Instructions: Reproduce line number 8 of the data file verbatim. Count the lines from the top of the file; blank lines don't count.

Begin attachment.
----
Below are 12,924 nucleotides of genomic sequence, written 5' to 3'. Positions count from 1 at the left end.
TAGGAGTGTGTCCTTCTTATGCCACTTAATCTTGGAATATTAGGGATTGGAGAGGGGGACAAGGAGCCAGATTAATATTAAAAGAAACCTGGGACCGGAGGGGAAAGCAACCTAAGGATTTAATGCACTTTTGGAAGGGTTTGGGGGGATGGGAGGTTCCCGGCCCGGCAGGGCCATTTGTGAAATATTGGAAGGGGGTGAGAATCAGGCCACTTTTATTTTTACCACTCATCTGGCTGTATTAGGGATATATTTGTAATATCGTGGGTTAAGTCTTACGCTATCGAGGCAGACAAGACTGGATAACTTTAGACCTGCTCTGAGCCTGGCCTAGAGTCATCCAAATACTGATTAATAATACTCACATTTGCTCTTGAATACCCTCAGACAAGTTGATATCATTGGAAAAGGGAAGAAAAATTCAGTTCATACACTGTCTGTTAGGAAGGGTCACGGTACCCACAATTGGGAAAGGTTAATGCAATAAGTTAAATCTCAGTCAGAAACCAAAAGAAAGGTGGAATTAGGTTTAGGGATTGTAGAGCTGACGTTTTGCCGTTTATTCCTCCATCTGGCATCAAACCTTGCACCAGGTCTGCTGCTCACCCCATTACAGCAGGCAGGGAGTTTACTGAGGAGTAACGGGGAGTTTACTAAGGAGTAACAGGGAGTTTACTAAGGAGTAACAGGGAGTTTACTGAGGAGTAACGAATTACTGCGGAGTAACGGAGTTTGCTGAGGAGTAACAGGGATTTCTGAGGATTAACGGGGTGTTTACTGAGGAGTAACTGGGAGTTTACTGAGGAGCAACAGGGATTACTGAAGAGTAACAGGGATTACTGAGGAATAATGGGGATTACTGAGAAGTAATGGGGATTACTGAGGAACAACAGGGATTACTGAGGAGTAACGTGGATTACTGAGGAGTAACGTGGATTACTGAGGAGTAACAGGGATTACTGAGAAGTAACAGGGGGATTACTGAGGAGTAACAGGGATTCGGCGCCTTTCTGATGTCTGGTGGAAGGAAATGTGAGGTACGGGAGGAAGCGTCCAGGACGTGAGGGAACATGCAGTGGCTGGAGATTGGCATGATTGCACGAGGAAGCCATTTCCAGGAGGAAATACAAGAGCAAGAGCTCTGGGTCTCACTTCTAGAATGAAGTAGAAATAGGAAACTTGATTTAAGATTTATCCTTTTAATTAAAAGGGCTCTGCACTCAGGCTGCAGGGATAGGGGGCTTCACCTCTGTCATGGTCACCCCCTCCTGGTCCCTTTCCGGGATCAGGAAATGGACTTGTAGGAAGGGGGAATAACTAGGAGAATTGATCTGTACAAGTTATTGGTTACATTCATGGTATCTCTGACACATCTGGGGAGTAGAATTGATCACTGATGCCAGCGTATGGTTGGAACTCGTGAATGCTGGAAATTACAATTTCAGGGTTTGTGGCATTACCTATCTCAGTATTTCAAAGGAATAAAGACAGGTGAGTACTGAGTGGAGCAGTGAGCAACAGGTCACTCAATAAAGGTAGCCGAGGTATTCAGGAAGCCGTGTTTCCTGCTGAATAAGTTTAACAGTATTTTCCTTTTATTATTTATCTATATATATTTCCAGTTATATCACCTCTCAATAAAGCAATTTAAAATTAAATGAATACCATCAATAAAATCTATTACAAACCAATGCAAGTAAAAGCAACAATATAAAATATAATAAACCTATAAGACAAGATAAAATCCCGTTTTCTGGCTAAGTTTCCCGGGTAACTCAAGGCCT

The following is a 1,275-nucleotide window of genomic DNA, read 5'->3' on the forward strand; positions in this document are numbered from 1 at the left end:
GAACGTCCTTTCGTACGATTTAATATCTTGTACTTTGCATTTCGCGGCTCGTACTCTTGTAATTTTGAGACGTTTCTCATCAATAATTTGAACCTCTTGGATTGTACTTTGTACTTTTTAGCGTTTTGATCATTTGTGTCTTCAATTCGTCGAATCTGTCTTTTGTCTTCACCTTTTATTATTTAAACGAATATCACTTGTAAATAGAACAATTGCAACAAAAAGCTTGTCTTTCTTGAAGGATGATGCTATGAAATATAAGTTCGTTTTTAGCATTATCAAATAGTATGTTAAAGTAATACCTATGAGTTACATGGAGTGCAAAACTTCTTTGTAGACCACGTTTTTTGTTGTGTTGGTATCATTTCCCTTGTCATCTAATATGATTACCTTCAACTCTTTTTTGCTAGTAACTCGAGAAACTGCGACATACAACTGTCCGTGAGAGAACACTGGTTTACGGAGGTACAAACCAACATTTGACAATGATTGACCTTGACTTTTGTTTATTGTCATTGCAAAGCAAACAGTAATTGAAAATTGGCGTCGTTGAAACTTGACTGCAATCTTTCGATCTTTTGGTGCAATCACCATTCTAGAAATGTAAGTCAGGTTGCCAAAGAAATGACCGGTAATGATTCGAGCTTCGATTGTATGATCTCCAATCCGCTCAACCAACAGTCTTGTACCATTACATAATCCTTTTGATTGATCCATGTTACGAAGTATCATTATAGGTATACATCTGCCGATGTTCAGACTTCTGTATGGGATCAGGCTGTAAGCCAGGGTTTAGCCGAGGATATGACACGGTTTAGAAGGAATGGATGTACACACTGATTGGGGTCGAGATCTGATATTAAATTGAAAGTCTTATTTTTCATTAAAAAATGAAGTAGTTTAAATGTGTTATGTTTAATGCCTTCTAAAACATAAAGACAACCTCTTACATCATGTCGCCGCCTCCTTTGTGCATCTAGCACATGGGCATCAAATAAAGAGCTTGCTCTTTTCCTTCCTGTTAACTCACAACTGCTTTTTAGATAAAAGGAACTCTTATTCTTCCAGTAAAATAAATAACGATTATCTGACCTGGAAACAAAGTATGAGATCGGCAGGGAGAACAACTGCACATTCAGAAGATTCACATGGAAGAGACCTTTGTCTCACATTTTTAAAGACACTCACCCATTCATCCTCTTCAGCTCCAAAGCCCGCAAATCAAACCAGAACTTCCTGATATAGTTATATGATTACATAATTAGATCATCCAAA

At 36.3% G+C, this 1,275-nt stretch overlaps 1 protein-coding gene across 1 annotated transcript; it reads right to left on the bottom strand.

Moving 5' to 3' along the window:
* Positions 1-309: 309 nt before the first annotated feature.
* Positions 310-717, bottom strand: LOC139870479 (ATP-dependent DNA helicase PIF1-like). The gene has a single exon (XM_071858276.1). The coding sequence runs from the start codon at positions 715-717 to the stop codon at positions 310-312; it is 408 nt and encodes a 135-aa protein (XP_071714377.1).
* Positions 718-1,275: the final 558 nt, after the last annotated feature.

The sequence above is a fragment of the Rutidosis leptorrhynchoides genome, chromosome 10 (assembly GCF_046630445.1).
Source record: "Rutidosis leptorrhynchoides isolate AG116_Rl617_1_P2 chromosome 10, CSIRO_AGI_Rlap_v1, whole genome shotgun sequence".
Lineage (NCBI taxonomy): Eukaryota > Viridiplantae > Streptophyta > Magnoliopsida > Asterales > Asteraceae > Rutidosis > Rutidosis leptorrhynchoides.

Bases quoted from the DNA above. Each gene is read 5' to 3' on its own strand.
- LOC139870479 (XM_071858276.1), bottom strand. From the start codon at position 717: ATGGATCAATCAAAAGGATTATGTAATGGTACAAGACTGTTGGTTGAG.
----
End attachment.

* Positions 310-717, bottom strand: LOC139870479 (ATP-dependent DNA helicase PIF1-like). The gene has a single exon (XM_071858276.1). The coding sequence runs from the start codon at positions 715-717 to the stop codon at positions 310-312; it is 408 nt and encodes a 135-aa protein (XP_071714377.1).